Being Struck by Lightning Is Bad Even If It Doesn’t Kill You
Keeping people safe during all types of weather including severe thunderstorms is an important part of our mission here at WeatherNation.
We talk a lot about keeping safe during severe weather including what precautions to take to keep you safe from lightning in a thunderstorm.
Just in the United States alone there are an estimated 100,000 thunderstorms each year and each one of these individual storms can produce plenty of lightning.
Lightning safety is a big topic in part because lightning kills more people each year in the United States than tornadoes, volcanoes, hurricanes, and earthquakes combined.
There may be people who discount the power and effects of lightning especially when it comes to personal safety but shouldn’t for some very important reasons.
For instance a single lightning bolt can pack up to 300kV (300,000 Volts) of energy and can heat the surrounding air to 50,000 degrees Fahrenheit , which is five times hotter than the surface of the sun.
When a lightning bolt strikes a person it is often fatal but not always.
There have been many accounts of lightning strike victims with many different adverse results of being struck by lightning.
Numerous victims will be found with their shoe blown completely off their feet. This can happen when the moisture in their shoes is quickly super heated into steam, the steam expands and the shoes explode off the victim’s feet. Of course this tremendous heat from a lightning strike can have similar effects on the human body as well.
The intense heat generated by a lightning strike can burn tissue, fuse skin cause lung damage, and the chest can be damaged by the mechanical force of rapidly expanding heated air.
Lightning often burns a victim’s skin in visible intricate patterns known as Lichtenberg figures which are sometimes called lightning flowers. These, if not fatal can be a permanent reminder of that fateful day.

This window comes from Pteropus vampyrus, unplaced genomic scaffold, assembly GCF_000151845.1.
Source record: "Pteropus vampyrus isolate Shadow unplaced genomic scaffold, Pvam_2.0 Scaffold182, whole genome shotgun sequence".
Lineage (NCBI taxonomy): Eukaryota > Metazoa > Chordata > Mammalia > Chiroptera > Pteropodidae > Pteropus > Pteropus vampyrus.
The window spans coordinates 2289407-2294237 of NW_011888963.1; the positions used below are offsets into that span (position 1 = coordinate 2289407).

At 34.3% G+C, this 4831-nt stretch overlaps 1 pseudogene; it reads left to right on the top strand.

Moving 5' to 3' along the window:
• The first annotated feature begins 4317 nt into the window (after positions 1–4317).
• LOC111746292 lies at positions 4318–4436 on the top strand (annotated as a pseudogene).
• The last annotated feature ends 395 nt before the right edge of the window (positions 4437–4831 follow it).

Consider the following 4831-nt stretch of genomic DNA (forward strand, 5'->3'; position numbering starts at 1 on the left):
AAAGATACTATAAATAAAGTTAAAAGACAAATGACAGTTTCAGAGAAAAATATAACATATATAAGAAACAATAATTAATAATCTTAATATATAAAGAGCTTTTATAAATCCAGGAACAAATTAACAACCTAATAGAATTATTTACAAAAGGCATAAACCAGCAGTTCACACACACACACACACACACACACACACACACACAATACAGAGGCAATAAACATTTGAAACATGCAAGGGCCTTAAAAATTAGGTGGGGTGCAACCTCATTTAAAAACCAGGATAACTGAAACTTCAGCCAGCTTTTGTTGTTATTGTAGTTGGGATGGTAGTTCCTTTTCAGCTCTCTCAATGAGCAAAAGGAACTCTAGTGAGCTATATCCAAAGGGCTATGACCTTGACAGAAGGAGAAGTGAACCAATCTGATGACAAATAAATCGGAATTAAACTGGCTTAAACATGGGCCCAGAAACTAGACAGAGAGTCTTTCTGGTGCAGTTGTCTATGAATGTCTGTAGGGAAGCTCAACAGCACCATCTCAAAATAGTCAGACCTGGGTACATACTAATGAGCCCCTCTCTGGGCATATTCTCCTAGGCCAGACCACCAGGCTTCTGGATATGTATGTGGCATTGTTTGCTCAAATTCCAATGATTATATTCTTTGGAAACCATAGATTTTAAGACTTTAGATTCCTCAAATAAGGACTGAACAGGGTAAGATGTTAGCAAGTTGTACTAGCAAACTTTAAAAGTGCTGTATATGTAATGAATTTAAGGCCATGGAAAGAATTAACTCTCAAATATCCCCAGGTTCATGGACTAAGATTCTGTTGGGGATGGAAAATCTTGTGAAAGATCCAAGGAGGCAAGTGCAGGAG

A direct hit from a lightning bolt can certainly kill a person but sometimes it does not. Survivors of lightning strikes can suffer greatly from a large variety of issues and many times a combination of many at once.
Some injuries from lightning strikes are not realized right away and in some cases not for many years which can be even more traumatic to a person.
Injuries that are latent, can be very difficult to deal with as many people who have symptoms may not realize the cause was a lightning strike earlier in their lives.
Injuries to the circulatory system are many and can include cardiac arrhythmia, myocardial damage, and pulmonary edema and cardiac arrest.
Since the nervous system is susceptible to the electrical force of lightning brain damage, paralysis and pain are also common.
Some victims will suffer blown eardrums, bruised eyes, light sensitivity, massive headaches, concussions, burns, tinnitus (ringing in the ears), dizziness, nausea, vomiting, retinal detachment and optic nerve injury just to name a few.
Longer term and delayed injuries and ailments are numerous as well and may manifest in non physical symtoms.
Many of these are neurological in character and can include personality changes, learning disabilities, sleep disorders, seizures, permanent paralysis, dementia, amnesia, impaired reflexes, memory gaps and anxiety or depression.
Personality changes like distractibility, irritability, lack of libido, impotence, aggressiveness and many victims will self-isolate and in some cases attempt suicide.
Sleep and fatigue issues are also a side effect and survivors may have difficulty sleeping, have the need to sleep excessively or have an inability to sleep more than two or three hours at a time.
Lightning strike victims often have difficulty with short-term memory, which can cause difficulty in many areas including job performance.
Injuries from a lightning strike can vary in intensity and complexity but many do not realize the side of lightning danger when you do survive.
A direct hit from a lightning strike doesn’t have to kill you and these are just a few things that can happen if it doesn’t.
Stay safe everyone and “When Thunder Roars” Go Indoors”.
For WeatherNation: Mike Morrison